The Happy Singlehood
A thing to know about me is that I used to be, and in some ways still am, a needy person. I remember in high school, dating my on-again/off-again boyfriend well into college, and no amount of time with him was enough. He would literally have to pry me off of him when we would give good-bye hugs, especially when I was in high school—less so in college, but I was still like that to some degree at the time. I feel like I can somewhat blame that on us having a long-distance relationship for years when he was in the Army, and I would see him for a couple of days a year. But I am still, at times, embarrassed by how I used to act because I recall saying to people when he was gone that it was like I was missing a limb. And when he broke up with me just before coming home on terminal leave, I vowed to not be that person anymore. I did not want to be the person sitting around by the phone waiting for a phone call that may or may not come. I did not want to pine. I did not want to shape my life around another person’s existence, all the while not focusing on my own. I want to clarify that my on/off boyfriend did not expect this of me. It was something that I expected of myself. It was something that I had, for whatever reason, assumed was how the Perfect Girlfriend was supposed to be. I can blame romantic comedies, but I made my own choices. And after seeing the life I had imagined for myself crumble because of someone else choosing to no longer be a part of it, I told myself that I had to focus on finding what makes me happy, independent of someone else. Which is not to say that I could not be happy with another person. Just that I did not want to be dependent upon that person in the process. My therapist at the time called it The Happy Singlehood. I am not sure if she coined this phrase or read it somewhere, but it is a notion that I have made strong efforts to follow for the past 17 years. But I still find myself with bouts of “neediness.” I recognize that it is perfectly acceptable and expected to miss a partner when they are away, or when they are otherwise not available. But for me, it is not a stretch for me to go from an acceptable level of missing a partner to feeling as though I need that person around. I am not proud of that feeling. It is a thing that I have to work through though, and I recognize that, both in feeling that intensely and in accepting that is a thing that I do sometimes. So what do I do? Well, I reach out sometimes, but I also recognize that people have lives. Which is all well and good because I also have a life. I also handle these feelings by having a little chat with my cognitive side:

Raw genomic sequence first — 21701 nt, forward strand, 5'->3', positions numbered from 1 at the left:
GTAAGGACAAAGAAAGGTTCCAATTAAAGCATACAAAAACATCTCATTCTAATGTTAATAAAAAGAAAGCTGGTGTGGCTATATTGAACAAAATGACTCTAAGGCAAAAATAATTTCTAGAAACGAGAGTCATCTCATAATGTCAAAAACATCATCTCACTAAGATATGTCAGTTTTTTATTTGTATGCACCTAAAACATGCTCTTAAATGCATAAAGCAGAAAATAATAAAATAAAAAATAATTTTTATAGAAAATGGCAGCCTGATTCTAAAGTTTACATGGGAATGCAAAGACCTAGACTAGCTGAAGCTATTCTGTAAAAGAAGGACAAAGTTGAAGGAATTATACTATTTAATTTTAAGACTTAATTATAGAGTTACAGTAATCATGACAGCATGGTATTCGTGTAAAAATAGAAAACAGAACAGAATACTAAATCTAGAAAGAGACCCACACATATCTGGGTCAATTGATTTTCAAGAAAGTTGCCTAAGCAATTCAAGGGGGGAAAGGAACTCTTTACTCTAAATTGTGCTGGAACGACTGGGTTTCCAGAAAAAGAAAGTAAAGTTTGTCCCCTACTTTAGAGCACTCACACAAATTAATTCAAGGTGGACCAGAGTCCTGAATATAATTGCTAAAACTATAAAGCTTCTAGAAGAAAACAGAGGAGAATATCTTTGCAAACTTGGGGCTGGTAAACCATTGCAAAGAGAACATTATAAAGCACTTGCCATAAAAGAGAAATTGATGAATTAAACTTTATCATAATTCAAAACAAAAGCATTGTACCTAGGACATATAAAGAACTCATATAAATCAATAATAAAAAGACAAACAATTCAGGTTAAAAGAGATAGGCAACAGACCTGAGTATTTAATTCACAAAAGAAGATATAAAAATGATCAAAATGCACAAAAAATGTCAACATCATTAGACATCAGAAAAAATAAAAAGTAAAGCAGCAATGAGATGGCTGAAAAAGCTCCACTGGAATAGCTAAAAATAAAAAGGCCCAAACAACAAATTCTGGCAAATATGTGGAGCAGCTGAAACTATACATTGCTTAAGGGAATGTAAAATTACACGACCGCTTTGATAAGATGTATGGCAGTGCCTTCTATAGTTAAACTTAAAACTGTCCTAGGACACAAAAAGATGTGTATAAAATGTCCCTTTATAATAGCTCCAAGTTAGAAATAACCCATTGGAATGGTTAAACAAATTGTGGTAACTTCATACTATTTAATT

(Image credit to Science Daily)
Inner Me: "I need this person around." Brain: "This person can’t be around right now." Inner Me: "I know. But—" Brain: "Are you feeling neglected?" Inner Me: "No." Brain: "Then you need a distraction. Find a thing to do. Read a book or something." Inner Me: "Good call. You're so smart." Brain: "I know. You know you just complimented yourself, right?" Inner Me: "Shh." So I do things. It is important to feel comfortable around yourself, or—at the very least, tolerant of yourself. Make plans with other people, even if it is a Zoom call. Mindfully drink a cup of coffee or tea. Binge-watch one of your favorite shows. Do laundry. Work on a creative project. Enjoy your time with you.